"The Amazing Spider-Man" might be the movie most difficult to spoil, ever. In second place, "The Ten Commandments." The last and the next iterations of "Romeo and Juliet." Maybe that odious "Cat in the Hat" debacle of a few years ago. We've moved into the realm of canonical source material that simply cannot be over-shared. Call it a reboot if you want; fact is "The Amazing Spider-Man" can't help but be a retread when a movie called "Spider-Man," which featured many of the same characters along much of the same storyline, came out just 10 years ago. Two sequels followed. They got a little shrill. Sam Raimi, who directed those three movies, stepped off the carousel that would've led to three more sequels. Sony retreated again to the first chapter of the Book of Arachne. Now kids who were 4 when "Spider-Man" landed and who've been gorged on syndicated Spidey cartoons are of prime "Amazing Spider-Man" age. For everyone else, it's the same hymn, different key. Moses splits the Red Sea, Juliet stabs herself, Spider-Man saves the day, now and evermore.
Since Spider-Man debuted in 1962, you've come to know this tale. Boy meets girl. Spider meets boy. Boy's uncle gets shot. Boy develops superpowers and a vigilante streak, dons skintight costume and swings on webs through the avenues of New York as Tarzan might commute vine-to-vine. If this hoary fable is your jam then familiarity be damned — this is a shipshape version of the Ol' Web-slinger's origins. The gonzo horror auteur Raimi has been downgraded to a director named Marc Webb, whose bona fides (other than his surname) include "500 Days of Summer" and Green Day videos. Otherwise this baby carries some notable upgrades.
For starters Andrew Garfield plays the dynamic, cocksure Peter Parker that Tobey Maguire never quite mustered. Nearly 29, Garfield is two years older even than Maguire was at Spider-Man's release — yet he cuts the more convincing teen-ager, fidgeting, mumbling, shuffling through the hallways of his high school. He also has better chemistry with Emma Stone (as Gwen Stacy) than Maguire had with Kirsten Dunst (as Mary Jane Watson). The Stacey character is more fun anyhow. She's a fearless science nerd with a cop dad (Dennis Leary — don't get too attached) and more involved than Mary Jane was by "Spider-Man 3," in which she seemed mostly to shriek as Venom dangled her off the side of a skyscraper. Martin Sheen and Sally Field as Peter's Uncle Ben and Aunt May are warm and believable. Stan Lee's cameo might be the best of any Marvel movie yet.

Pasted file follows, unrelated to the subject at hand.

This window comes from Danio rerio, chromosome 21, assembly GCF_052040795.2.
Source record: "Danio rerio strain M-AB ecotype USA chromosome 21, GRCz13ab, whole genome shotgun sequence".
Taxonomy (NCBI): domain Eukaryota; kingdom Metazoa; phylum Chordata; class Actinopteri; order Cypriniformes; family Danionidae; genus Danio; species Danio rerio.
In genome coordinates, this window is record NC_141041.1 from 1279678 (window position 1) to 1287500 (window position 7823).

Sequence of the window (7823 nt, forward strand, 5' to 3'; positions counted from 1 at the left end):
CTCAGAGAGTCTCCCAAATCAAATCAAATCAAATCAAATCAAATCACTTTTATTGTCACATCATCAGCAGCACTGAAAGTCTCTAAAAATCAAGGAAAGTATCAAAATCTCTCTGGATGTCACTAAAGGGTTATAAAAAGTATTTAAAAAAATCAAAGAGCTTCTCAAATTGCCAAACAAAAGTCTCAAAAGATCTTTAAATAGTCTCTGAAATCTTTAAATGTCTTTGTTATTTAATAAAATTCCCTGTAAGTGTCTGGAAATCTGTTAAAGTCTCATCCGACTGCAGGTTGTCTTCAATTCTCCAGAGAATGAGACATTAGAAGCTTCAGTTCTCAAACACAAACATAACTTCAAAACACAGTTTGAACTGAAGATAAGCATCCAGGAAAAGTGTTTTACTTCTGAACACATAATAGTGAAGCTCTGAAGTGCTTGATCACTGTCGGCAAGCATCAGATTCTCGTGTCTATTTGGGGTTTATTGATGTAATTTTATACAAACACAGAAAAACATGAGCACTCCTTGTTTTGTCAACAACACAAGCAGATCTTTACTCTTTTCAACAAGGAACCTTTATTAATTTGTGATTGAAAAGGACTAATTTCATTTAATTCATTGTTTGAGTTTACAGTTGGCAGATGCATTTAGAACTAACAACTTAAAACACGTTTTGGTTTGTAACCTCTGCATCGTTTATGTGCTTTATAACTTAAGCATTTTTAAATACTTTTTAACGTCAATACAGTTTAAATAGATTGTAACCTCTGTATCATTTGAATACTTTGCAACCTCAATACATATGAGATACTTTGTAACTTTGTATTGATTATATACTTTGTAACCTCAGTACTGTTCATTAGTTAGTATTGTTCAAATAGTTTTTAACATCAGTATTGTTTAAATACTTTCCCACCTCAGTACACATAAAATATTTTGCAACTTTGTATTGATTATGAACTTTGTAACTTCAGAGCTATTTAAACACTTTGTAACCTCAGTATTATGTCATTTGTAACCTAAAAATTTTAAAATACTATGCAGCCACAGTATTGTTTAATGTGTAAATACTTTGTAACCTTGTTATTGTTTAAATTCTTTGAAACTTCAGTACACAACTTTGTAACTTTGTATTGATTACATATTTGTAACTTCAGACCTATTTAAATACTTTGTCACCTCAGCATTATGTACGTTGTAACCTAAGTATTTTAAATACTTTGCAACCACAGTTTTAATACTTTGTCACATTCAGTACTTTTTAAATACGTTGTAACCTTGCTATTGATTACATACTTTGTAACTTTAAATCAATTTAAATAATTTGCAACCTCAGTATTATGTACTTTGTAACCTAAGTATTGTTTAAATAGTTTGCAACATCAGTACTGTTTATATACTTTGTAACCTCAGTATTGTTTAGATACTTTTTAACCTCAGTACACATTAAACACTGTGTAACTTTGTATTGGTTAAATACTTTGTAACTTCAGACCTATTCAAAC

Spidey's foil here is a villain called the Lizard, a burly, brilliant, dinosaur-like beast that results when Peter's missing dad's former partner, a geneticist named Curt Connors (Rhys Ifans), shoots himself up with a serum intended to graft reptile DNA onto his own. Naturally there's a valid scientific reason why a respected researcher would subject himself to a highly volatile experimental mutagen in a late-night haste. Why, it's so obvious we don't even need to dwell on it. Besides, if that strikes you as implausible, just wait for the sequences in which Peter uses Bing to find quick, accurate search results.
Will anything here astonish or inspire? Aside from the first-person vantage shots that made the trailers so striking, "The Amazing Spider-Man" won't break much ground for older fans. (That is, anyone old enough ever to have smoked a cigarette.) Marvel identified this problem with its comics canon recently and in response created an entire parallel universe last year. Spider-Man didn't emerge from that overhaul as a lanky, tousle-haired white dude. Instead, Peter Parker got whacked by the Green Goblin and was replaced by Miles Morales, a half-Hispanic, half-black kid from the Bronx. Earlier, when Marvel set a line of comics in 2099, it was a buff Latino named Miguel O'Hara who adopted Spider-Man's identity. Nothing against Garfield and Stone, but it's hard to see marginal improvements on existing characters as more than an opportunity lost. This "Spider-Man" could've looked 87 years to the future. Instead, it rehashes a vision now 50 years old.
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